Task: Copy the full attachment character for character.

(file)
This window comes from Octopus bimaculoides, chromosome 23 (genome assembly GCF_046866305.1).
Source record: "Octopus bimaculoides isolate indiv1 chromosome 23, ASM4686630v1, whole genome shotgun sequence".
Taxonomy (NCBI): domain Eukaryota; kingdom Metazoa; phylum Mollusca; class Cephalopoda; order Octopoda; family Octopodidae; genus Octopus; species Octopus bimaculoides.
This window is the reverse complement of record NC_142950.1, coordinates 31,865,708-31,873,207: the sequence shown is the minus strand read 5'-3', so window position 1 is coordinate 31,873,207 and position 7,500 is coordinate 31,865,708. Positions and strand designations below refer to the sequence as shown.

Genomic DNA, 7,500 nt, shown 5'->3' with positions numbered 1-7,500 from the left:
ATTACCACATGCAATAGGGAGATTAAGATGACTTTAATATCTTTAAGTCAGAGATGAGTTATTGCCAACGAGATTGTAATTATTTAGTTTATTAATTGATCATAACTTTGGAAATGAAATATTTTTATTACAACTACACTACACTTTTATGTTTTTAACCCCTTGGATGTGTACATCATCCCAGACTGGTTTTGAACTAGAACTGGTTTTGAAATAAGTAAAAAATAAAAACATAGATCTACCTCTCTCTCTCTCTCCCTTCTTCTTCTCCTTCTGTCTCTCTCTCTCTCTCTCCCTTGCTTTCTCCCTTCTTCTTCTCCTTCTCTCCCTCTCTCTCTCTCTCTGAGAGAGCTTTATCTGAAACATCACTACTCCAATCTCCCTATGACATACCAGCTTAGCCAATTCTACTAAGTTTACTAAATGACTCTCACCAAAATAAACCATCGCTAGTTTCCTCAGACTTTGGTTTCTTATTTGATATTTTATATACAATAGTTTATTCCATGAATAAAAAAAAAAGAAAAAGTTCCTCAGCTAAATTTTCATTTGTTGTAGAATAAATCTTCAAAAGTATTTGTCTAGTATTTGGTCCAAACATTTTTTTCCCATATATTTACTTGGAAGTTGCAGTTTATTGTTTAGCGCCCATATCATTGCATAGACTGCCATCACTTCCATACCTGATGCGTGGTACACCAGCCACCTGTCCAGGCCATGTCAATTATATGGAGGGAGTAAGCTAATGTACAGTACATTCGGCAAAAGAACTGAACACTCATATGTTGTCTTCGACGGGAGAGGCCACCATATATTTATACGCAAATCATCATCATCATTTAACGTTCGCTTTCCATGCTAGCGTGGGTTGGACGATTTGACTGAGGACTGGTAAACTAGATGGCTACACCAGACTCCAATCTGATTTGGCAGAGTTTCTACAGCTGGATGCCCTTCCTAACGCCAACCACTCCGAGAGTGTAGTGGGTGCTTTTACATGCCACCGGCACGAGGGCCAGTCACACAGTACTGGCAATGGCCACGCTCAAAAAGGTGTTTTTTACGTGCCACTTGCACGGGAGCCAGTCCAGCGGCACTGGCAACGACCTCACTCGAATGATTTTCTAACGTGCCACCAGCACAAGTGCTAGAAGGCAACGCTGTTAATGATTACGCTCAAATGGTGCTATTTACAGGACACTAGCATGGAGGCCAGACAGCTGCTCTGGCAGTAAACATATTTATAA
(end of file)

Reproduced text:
This window comes from Octopus bimaculoides, chromosome 23 (genome assembly GCF_046866305.1).
Source record: "Octopus bimaculoides isolate indiv1 chromosome 23, ASM4686630v1, whole genome shotgun sequence".
Taxonomy (NCBI): domain Eukaryota; kingdom Metazoa; phylum Mollusca; class Cephalopoda; order Octopoda; family Octopodidae; genus Octopus; species Octopus bimaculoides.
This window is the reverse complement of record NC_142950.1, coordinates 31,865,708-31,873,207: the sequence shown is the minus strand read 5'-3', so window position 1 is coordinate 31,873,207 and position 7,500 is coordinate 31,865,708. Positions and strand designations below refer to the sequence as shown.

Genomic DNA, 7,500 nt, shown 5'->3' with positions numbered 1-7,500 from the left:
ATTACCACATGCAATAGGGAGATTAAGATGACTTTAATATCTTTAAGTCAGAGATGAGTTATTGCCAACGAGATTGTAATTATTTAGTTTATTAATTGATCATAACTTTGGAAATGAAATATTTTTATTACAACTACACTACACTTTTATGTTTTTAACCCCTTGGATGTGTACATCATCCCAGACTGGTTTTGAACTAGAACTGGTTTTGAAATAAGTAAAAAATAAAAACATAGATCTACCTCTCTCTCTCTCTCCCTTCTTCTTCTCCTTCTGTCTCTCTCTCTCTCTCTCCCTTGCTTTCTCCCTTCTTCTTCTCCTTCTCTCCCTCTCTCTCTCTCTCTGAGAGAGCTTTATCTGAAACATCACTACTCCAATCTCCCTATGACATACCAGCTTAGCCAATTCTACTAAGTTTACTAAATGACTCTCACCAAAATAAACCATCGCTAGTTTCCTCAGACTTTGGTTTCTTATTTGATATTTTATATACAATAGTTTATTCCATGAATAAAAAAAAAAGAAAAAGTTCCTCAGCTAAATTTTCATTTGTTGTAGAATAAATCTTCAAAAGTATTTGTCTAGTATTTGGTCCAAACATTTTTTTCCCATATATTTACTTGGAAGTTGCAGTTTATTGTTTAGCGCCCATATCATTGCATAGACTGCCATCACTTCCATACCTGATGCGTGGTACACCAGCCACCTGTCCAGGCCATGTCAATTATATGGAGGGAGTAAGCTAATGTACAGTACATTCGGCAAAAGAACTGAACACTCATATGTTGTCTTCGACGGGAGAGGCCACCATATATTTATACGCAAATCATCATCATCATTTAACGTTCGCTTTCCATGCTAGCGTGGGTTGGACGATTTGACTGAGGACTGGTAAACTAGATGGCTACACCAGACTCCAATCTGATTTGGCAGAGTTTCTACAGCTGGATGCCCTTCCTAACGCCAACCACTCCGAGAGTGTAGTGGGTGCTTTTACATGCCACCGGCACGAGGGCCAGTCACACAGTACTGGCAATGGCCACGCTCAAAAAGGTGTTTTTTACGTGCCACTTGCACGGGAGCCAGTCCAGCGGCACTGGCAACGACCTCACTCGAATGATTTTCTAACGTGCCACCAGCACAAGTGCTAGAAGGCAACGCTGTTAATGATTACGCTCAAATGGTGCTATTTACAGGACACTAGCATGGAGGCCAGACAGCTGCTCTGGCAGTAAACATATTTATAA